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Versions: 00 01                                                         
Network Working Group                                              Z. Li
Internet-Draft                                                   J. Dong
Intended status: Standards Track                     Huawei Technologies
Expires: October 16, 2021                                 April 14, 2021


      Carrying Virtual Transport Network Identifier in MPLS Packet
                  draft-li-mpls-enhanced-vpn-vtn-id-01

Abstract

   A Virtual Transport Network (VTN) is a virtual network which has a
   customized network topology and a set of dedicated or shared network
   resources allocated from the underlying network infrastructure.
   Multiple VTNs can be created by network operator for using as the
   underlay for one or a group of VPNs services to provide enhanced VPN
   (VPN+) services.  In packet forwarding, some fields in the data
   packet needs to be used to identify the VTN the packet belongs to, so
   that the VTN-specific processing can be executed.

   This document proposes a mechanism to carry the VTN-ID in an MPLS
   packet to identify the VTN the packet belongs to.  The procedure for
   processing the VTN ID is also specified.

Status of This Memo

   This Internet-Draft is submitted in full conformance with the
   provisions of BCP 78 and BCP 79.

   Internet-Drafts are working documents of the Internet Engineering
   Task Force (IETF).  Note that other groups may also distribute
   working documents as Internet-Drafts.  The list of current Internet-
   Drafts is at https://datatracker.ietf.org/drafts/current/.

   Internet-Drafts are draft documents valid for a maximum of six months
   and may be updated, replaced, or obsoleted by other documents at any
   time.  It is inappropriate to use Internet-Drafts as reference
   material or to cite them other than as "work in progress."

   This Internet-Draft will expire on October 16, 2021.

Copyright Notice

   Copyright (c) 2021 IETF Trust and the persons identified as the
   document authors.  All rights reserved.

   This document is subject to BCP 78 and the IETF Trust's Legal
   Provisions Relating to IETF Documents



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   (https://trustee.ietf.org/license-info) in effect on the date of
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Table of Contents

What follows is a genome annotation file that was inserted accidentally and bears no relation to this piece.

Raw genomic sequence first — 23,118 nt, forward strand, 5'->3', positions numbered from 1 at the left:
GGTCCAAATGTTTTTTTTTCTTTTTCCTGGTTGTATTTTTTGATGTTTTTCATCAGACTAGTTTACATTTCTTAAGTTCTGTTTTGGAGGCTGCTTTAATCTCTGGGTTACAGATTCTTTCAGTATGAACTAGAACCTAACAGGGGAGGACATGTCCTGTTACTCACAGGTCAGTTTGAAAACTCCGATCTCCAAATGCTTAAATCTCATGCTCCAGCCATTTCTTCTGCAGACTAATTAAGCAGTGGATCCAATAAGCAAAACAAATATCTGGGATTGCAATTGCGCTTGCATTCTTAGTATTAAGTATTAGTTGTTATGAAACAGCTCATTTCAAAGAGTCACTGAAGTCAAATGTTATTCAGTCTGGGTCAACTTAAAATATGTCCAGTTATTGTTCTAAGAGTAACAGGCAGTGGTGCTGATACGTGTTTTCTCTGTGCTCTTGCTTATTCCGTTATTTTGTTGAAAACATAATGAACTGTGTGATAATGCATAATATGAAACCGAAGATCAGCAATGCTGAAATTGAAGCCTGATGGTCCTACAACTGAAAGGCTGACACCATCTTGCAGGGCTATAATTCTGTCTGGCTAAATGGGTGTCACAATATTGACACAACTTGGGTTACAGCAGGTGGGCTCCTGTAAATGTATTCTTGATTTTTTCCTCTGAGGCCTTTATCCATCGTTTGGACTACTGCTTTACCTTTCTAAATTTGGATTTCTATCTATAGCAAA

1.  Introduction  . . . . . . . . . . . . . . . . . . . . . . . .   2
   2.  Requirements Language . . . . . . . . . . . . . . . . . . . .   3
   3.  Carrying VTN Information in MPLS Packet . . . . . . . . . . .   3
   4.  Procedures  . . . . . . . . . . . . . . . . . . . . . . . . .   5
     4.1.  VTN Header Insertion  . . . . . . . . . . . . . . . . . .   5
     4.2.  VTN based Packet Forwarding . . . . . . . . . . . . . . .   5
   5.  Capability Advertisement and Negotiation  . . . . . . . . . .   6
   6.  IANA Considerations . . . . . . . . . . . . . . . . . . . . .   6
   7.  Security Considerations . . . . . . . . . . . . . . . . . . .   6
   8.  Contributors  . . . . . . . . . . . . . . . . . . . . . . . .   6
   9.  Acknowledgements  . . . . . . . . . . . . . . . . . . . . . .   6
   10. References  . . . . . . . . . . . . . . . . . . . . . . . . .   7
     10.1.  Normative References . . . . . . . . . . . . . . . . . .   7
     10.2.  Informative References . . . . . . . . . . . . . . . . .   7
   Authors' Addresses  . . . . . . . . . . . . . . . . . . . . . . .   8

1.  Introduction

   Virtual Private Networks (VPNs) provide different groups of users
   with logically isolated connectivity over a common shared network
   infrastructure.  With the introduction of 5G, new service types may
   require connectivity services with advanced characteristics comparing
   to traditional VPNs, such as strict isolation from other services or
   guaranteed performance.  These services are refered to as "enhanced
   VPNs" (VPN+).  [I-D.ietf-teas-enhanced-vpn] describes a framework and
   candidate component technologies for providing VPN+ services.

   The enhanced properties of VPN+ require integration between the